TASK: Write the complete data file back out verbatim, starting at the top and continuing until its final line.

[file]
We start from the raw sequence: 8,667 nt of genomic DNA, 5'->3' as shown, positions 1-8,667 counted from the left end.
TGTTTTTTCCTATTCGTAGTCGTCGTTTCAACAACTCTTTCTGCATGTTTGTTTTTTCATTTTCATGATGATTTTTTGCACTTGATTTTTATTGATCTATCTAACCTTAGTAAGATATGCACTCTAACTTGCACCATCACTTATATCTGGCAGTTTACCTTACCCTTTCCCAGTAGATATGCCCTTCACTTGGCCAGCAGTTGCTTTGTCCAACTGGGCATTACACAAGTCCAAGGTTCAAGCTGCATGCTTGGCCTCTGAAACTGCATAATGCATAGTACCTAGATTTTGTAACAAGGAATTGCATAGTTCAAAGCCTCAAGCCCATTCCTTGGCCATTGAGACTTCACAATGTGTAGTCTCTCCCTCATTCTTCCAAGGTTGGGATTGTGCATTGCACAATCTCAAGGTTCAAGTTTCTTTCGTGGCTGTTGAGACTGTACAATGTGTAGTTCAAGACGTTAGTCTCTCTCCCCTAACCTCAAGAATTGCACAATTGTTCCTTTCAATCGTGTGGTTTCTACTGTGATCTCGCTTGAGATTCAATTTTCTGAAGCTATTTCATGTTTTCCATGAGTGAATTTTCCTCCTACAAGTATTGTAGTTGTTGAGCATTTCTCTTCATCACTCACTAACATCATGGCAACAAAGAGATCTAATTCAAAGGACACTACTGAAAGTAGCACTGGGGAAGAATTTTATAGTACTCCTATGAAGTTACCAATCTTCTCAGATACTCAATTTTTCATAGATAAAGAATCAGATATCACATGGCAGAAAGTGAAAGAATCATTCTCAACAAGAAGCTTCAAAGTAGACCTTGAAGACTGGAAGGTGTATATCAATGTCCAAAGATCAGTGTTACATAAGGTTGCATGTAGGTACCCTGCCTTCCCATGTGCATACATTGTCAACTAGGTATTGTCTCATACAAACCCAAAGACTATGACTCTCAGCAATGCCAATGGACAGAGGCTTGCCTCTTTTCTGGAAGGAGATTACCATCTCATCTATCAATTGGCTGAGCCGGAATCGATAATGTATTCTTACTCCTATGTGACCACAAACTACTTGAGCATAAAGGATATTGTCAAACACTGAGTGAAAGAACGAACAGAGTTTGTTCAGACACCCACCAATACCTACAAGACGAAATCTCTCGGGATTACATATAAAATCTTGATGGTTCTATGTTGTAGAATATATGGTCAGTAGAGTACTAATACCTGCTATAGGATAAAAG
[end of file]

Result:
We start from the raw sequence: 8,667 nt of genomic DNA, 5'->3' as shown, positions 1-8,667 counted from the left end.
TGTTTTTTCCTATTCGTAGTCGTCGTTTCAACAACTCTTTCTGCATGTTTGTTTTTTCATTTTCATGATGATTTTTTGCACTTGATTTTTATTGATCTATCTAACCTTAGTAAGATATGCACTCTAACTTGCACCATCACTTATATCTGGCAGTTTACCTTACCCTTTCCCAGTAGATATGCCCTTCACTTGGCCAGCAGTTGCTTTGTCCAACTGGGCATTACACAAGTCCAAGGTTCAAGCTGCATGCTTGGCCTCTGAAACTGCATAATGCATAGTACCTAGATTTTGTAACAAGGAATTGCATAGTTCAAAGCCTCAAGCCCATTCCTTGGCCATTGAGACTTCACAATGTGTAGTCTCTCCCTCATTCTTCCAAGGTTGGGATTGTGCATTGCACAATCTCAAGGTTCAAGTTTCTTTCGTGGCTGTTGAGACTGTACAATGTGTAGTTCAAGACGTTAGTCTCTCTCCCCTAACCTCAAGAATTGCACAATTGTTCCTTTCAATCGTGTGGTTTCTACTGTGATCTCGCTTGAGATTCAATTTTCTGAAGCTATTTCATGTTTTCCATGAGTGAATTTTCCTCCTACAAGTATTGTAGTTGTTGAGCATTTCTCTTCATCACTCACTAACATCATGGCAACAAAGAGATCTAATTCAAAGGACACTACTGAAAGTAGCACTGGGGAAGAATTTTATAGTACTCCTATGAAGTTACCAATCTTCTCAGATACTCAATTTTTCATAGATAAAGAATCAGATATCACATGGCAGAAAGTGAAAGAATCATTCTCAACAAGAAGCTTCAAAGTAGACCTTGAAGACTGGAAGGTGTATATCAATGTCCAAAGATCAGTGTTACATAAGGTTGCATGTAGGTACCCTGCCTTCCCATGTGCATACATTGTCAACTAGGTATTGTCTCATACAAACCCAAAGACTATGACTCTCAGCAATGCCAATGGACAGAGGCTTGCCTCTTTTCTGGAAGGAGATTACCATCTCATCTATCAATTGGCTGAGCCGGAATCGATAATGTATTCTTACTCCTATGTGACCACAAACTACTTGAGCATAAAGGATATTGTCAAACACTGAGTGAAAGAACGAACAGAGTTTGTTCAGACACCCACCAATACCTACAAGACGAAATCTCTCGGGATTACATATAAAATCTTGATGGTTCTATGTTGTAGAATATATGGTCAGTAGAGTACTAATACCTGCTATAGGATAAAAG